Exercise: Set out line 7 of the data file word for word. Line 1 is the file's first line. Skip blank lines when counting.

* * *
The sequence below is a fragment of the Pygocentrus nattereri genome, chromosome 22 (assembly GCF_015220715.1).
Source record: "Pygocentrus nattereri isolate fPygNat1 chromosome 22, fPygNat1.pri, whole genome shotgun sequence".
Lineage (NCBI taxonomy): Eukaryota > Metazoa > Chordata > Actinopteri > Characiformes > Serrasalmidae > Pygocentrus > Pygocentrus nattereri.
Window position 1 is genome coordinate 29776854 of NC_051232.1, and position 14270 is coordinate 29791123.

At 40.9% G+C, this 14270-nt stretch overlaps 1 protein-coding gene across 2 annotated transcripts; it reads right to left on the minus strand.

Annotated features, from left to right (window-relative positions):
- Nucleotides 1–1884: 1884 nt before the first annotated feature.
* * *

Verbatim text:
- Nucleotides 1–1884: 1884 nt before the first annotated feature.